To assess potential shorter-term effects of increased calcification propensity, we reanalyzed the data after censoring at ~2 years (750 days). While we did observe a significant trend for higher all-cause (Figure 2A) and cardiovascular mortality (Figure 3A) in patients in the lower T50-tertiles (i.e., increased calcification propensity) (p for trend = 0.036 and 0.04, respectively), there was no significant difference in overall all-cause or cardiovascular mortality between T50 tertiles in log-rank analysis (p = 0.068 and p = 0.101, respectively).
Figure 2. Kaplan-Meier estimates for overall survival according to T50 tertiles for the whole cohort [(A), p = 0.068], patients with ischemic heart failure with reduced ejection fraction [HFrEF; (B), p = 0.095] and patients with non-ischemic HFrEF [(C), p = 0.434].
Figure 3. Kaplan-Meier estimates for cardiovascular survival according to T50 tertiles for the whole cohort [(A), p = 0.101], patients with ischemic heart failure with reduced ejection fraction [HFrEF; (B), p = 0.011] and patients with non-ischemic HFrEF [(C), p = 0.978].
We then subdivided the patients according to etiology of heart failure into a group of ischemic and non-ischemic causes for HFrEF. No difference was observed for all-cause mortality (p = 0.095; Figure 2B and p = 0.434; Figure 2C, respectively) however, cardiovascular mortality was significantly higher in lower T50 tertiles in the group of HFrEF patients of ischemic etiology (p = 0.011; Figure 3B) but not in the group of HFrEF patients of non-ischemic etiology (p = 0.978; Figure 3C).
To further characterize our findings, we performed Cox regression analyses (Table 2). In line with the survival data, there was no association between T50 and all-cause or cardiovascular mortality in the whole cohort. However, lower T50-values were associated with cardiovascular mortality in the subgroup of patients with ischemic HFrEF both in univariate analysis (p = 0.041) and in the adjusted model (p = 0.046). No associations were observed in the non-ischemic group of patients. The latter findings were verified by competing risk analysis of cardiovascular mortality competing with death due to any other cause using the fully adjusted model in the ischemic HFrEF subgroup [subhazard ratio 0.65 (95% CI: 0.45–0.93; p = 0.019)].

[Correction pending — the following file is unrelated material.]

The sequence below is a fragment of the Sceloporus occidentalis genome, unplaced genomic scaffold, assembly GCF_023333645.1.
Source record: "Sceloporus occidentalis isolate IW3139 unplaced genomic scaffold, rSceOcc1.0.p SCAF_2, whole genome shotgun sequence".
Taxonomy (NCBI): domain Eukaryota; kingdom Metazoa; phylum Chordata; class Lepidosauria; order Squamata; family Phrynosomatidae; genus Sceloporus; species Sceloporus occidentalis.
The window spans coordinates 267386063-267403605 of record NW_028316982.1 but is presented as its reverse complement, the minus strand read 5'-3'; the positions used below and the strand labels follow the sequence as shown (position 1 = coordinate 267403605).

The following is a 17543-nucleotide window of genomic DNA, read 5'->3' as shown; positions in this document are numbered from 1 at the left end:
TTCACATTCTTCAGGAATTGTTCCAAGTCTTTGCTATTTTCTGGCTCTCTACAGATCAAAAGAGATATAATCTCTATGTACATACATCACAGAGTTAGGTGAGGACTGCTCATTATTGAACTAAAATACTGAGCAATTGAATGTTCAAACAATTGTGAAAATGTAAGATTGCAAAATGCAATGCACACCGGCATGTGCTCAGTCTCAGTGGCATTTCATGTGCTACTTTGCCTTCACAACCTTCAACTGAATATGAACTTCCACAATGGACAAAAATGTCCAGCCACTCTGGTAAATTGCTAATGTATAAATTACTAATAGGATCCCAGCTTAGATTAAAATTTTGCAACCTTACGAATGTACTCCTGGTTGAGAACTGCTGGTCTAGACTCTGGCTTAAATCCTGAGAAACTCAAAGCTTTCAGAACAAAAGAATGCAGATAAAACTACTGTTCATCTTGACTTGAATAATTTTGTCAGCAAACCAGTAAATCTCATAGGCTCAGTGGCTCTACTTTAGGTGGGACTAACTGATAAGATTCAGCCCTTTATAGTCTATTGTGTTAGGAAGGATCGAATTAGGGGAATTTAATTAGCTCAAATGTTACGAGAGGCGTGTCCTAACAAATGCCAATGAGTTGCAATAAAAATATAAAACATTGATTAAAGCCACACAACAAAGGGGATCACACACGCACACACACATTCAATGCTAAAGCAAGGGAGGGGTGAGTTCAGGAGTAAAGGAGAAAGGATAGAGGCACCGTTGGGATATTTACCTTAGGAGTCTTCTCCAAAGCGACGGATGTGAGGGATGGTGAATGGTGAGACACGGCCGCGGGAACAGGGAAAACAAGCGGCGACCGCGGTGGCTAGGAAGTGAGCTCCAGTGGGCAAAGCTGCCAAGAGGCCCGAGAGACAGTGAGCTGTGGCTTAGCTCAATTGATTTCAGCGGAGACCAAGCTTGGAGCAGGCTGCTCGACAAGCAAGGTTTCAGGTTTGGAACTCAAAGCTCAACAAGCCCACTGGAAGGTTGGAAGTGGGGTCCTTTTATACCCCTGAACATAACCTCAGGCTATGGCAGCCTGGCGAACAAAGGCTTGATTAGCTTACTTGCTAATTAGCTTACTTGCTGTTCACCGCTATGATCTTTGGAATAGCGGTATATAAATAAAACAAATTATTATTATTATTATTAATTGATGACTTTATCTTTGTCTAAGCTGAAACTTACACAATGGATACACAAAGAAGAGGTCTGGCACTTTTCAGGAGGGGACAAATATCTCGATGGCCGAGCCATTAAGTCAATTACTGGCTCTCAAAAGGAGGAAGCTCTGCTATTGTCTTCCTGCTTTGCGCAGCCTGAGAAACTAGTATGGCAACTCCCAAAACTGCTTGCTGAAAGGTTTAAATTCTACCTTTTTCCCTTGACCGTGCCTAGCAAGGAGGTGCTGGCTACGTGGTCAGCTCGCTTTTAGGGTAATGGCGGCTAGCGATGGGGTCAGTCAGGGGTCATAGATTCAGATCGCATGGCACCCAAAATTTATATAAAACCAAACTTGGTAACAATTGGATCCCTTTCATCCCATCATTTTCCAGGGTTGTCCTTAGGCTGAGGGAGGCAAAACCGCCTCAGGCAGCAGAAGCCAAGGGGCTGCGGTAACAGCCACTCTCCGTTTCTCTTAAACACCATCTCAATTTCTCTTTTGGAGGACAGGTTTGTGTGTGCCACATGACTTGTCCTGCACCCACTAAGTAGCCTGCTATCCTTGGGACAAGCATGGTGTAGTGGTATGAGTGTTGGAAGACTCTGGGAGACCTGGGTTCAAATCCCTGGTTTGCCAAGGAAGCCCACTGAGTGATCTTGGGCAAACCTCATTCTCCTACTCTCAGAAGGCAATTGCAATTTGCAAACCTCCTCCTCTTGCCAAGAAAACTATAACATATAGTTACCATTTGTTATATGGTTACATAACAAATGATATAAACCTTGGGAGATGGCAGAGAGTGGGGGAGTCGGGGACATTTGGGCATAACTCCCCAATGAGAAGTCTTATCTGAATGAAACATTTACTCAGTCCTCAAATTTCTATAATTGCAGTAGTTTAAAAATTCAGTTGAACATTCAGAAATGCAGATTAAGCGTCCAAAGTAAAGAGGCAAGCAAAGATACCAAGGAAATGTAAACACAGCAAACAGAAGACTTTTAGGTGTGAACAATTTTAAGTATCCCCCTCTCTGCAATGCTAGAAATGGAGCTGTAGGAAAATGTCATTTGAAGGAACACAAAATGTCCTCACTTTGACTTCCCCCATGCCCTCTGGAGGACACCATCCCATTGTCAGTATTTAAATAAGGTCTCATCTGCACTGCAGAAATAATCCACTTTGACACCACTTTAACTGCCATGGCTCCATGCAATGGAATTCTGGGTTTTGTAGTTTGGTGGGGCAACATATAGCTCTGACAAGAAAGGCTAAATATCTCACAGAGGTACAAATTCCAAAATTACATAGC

Table 2. Univariate and multivariate Cox regression analysis for T50 and all-cause and cardiovascular mortality.
FGF-23 and Mortality
We also measured FGF-23 using two different assays (intact and c-terminal) to assess how associations of this parameter with specific endpoints relate to those of T50 as both parameters are specifically involved in mineral metabolism. Both, for all-cause and cardiovascular mortality, lowest survival was observed in the highest FGF-23 tertile, although this was not consistently significant in the HFrEF subgroup of ischemic etiology (Supplementary Figures 1–4).
Likewise, univariate regression analysis demonstrated significant associations of FGF-23 with all-cause and cardiovascular mortality. However, none of these effects remained significant in multivariate adjusted models independent of the assay used (Supplementary Table 3). Notably, serum phosphate was also not associated with all-cause and cardiovascular survival (Supplementary Table 3).
The aim of this study was to investigate the association of serum calcification propensity, as measured by the novel T50-test with mortality in patients with chronic heart failure with reduced ejection fraction. Our main finding is that low T50 values associate with 2-year cardiovascular survival in patients with ischemic HFrEF but not in those with non-ischemic HFrEF.
The T50 test was first developed in patients with chronic kidney disease – a state in which pronounced premature cardiovascular calcification occurs, which leads to a particularly high rate of cardiovascular morbidity and mortality in this patient population (21–25, 27, 28).